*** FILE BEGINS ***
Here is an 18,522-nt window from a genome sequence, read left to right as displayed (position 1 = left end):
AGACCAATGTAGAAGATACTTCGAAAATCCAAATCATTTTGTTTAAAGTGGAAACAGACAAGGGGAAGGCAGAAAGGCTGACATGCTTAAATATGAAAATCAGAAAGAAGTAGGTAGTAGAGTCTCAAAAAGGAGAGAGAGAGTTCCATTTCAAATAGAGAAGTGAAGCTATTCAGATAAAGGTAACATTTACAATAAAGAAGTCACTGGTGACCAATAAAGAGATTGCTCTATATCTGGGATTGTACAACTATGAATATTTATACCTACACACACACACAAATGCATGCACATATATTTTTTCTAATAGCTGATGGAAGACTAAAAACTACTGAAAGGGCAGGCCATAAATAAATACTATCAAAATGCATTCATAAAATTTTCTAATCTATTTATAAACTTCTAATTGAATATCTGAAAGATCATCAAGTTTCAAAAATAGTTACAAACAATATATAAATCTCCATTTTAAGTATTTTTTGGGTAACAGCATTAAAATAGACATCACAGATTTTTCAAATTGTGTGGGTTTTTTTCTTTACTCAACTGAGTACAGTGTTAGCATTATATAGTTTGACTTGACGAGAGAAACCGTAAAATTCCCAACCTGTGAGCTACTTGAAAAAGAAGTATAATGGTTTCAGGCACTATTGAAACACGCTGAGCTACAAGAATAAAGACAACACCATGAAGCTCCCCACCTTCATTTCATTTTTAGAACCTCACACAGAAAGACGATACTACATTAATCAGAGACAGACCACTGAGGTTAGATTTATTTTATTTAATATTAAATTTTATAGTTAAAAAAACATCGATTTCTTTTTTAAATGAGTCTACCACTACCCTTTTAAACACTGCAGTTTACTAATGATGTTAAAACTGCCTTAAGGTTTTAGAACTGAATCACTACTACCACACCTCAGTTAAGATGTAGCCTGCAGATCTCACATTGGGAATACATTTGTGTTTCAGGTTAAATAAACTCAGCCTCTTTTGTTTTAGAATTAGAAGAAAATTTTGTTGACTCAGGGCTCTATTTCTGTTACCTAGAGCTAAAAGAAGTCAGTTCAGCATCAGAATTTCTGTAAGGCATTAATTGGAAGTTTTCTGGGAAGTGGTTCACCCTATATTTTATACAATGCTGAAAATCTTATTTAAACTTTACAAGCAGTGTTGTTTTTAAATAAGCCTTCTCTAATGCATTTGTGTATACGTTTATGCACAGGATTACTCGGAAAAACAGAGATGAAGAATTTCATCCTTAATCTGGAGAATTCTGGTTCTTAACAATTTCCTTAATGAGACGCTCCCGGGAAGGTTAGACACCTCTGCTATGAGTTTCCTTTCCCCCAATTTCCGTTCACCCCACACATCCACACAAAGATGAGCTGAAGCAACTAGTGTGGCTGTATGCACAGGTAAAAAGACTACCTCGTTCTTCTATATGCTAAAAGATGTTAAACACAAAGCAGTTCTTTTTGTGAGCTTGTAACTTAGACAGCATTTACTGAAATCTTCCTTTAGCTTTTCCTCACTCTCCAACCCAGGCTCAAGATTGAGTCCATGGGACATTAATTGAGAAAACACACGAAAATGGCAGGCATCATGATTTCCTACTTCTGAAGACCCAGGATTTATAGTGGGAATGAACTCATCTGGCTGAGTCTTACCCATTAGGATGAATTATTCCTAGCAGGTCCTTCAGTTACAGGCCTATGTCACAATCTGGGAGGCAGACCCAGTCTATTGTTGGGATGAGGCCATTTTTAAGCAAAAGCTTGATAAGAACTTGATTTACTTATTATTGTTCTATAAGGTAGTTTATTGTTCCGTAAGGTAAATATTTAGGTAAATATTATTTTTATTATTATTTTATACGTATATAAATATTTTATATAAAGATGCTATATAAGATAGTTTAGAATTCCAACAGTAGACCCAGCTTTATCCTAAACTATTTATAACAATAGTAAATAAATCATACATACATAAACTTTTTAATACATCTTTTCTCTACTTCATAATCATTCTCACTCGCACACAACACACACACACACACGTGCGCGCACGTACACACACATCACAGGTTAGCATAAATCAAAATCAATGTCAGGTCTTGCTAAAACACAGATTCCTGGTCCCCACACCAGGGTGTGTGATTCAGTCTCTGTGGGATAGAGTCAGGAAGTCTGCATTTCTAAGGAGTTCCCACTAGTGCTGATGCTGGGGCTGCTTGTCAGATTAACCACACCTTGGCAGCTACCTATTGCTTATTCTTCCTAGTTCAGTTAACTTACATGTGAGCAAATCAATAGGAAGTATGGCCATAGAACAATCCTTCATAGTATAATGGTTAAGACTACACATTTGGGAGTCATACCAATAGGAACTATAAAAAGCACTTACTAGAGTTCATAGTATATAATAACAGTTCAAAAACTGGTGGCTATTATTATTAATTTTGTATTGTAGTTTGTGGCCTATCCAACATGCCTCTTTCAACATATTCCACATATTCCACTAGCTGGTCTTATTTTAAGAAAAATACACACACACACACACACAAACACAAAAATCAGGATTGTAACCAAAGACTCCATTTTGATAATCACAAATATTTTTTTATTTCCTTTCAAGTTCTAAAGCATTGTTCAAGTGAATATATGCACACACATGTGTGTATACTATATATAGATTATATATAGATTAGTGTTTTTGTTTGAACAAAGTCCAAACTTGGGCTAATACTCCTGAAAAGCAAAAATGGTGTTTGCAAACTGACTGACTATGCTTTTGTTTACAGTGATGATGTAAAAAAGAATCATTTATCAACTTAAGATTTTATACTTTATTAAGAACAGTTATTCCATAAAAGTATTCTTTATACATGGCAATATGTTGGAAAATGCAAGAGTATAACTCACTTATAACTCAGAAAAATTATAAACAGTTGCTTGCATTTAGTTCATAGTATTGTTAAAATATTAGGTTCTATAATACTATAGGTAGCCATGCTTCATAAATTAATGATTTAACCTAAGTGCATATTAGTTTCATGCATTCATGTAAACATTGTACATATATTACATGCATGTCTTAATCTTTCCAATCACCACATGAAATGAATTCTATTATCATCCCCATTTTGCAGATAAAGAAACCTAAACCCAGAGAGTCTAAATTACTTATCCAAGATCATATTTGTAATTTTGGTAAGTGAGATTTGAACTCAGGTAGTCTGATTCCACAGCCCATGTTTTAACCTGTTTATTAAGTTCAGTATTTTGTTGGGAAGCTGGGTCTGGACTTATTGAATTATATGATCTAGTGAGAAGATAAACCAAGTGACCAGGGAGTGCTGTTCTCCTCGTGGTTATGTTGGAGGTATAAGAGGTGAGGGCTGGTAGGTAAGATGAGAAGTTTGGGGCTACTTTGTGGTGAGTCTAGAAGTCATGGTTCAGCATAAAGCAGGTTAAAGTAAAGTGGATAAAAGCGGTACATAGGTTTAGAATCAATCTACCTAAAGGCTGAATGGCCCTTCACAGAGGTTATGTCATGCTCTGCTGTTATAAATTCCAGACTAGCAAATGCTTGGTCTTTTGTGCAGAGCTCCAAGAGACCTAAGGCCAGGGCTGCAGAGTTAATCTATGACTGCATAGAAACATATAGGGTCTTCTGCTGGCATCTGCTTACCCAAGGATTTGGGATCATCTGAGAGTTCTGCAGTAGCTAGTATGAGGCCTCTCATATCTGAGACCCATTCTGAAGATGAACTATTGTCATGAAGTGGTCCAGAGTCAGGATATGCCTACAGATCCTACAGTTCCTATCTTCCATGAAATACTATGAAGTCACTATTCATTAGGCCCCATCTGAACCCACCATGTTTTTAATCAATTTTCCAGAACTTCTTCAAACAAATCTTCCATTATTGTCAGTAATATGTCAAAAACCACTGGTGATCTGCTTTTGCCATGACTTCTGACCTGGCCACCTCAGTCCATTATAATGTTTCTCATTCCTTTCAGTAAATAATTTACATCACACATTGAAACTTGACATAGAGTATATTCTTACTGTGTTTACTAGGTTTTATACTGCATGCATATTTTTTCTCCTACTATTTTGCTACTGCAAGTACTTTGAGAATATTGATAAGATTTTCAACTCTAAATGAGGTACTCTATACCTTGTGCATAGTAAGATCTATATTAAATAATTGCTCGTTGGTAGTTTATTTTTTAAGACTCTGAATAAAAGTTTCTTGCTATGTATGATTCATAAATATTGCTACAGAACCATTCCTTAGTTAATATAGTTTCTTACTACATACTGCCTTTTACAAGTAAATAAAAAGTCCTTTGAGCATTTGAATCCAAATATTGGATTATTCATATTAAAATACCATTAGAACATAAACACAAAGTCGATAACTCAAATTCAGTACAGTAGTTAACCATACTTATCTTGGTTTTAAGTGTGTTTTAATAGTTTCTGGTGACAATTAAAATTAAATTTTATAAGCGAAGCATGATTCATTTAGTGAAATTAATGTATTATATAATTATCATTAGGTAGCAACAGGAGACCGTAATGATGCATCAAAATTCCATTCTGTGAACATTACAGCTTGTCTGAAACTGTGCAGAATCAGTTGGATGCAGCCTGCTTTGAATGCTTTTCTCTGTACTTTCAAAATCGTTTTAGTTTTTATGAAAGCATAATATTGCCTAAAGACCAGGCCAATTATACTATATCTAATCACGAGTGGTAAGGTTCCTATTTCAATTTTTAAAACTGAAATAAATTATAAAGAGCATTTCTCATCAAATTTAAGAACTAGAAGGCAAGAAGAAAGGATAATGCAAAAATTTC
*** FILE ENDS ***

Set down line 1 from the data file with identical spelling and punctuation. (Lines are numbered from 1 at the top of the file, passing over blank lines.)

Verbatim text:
Here is an 18,522-nt window from a genome sequence, read left to right as displayed (position 1 = left end):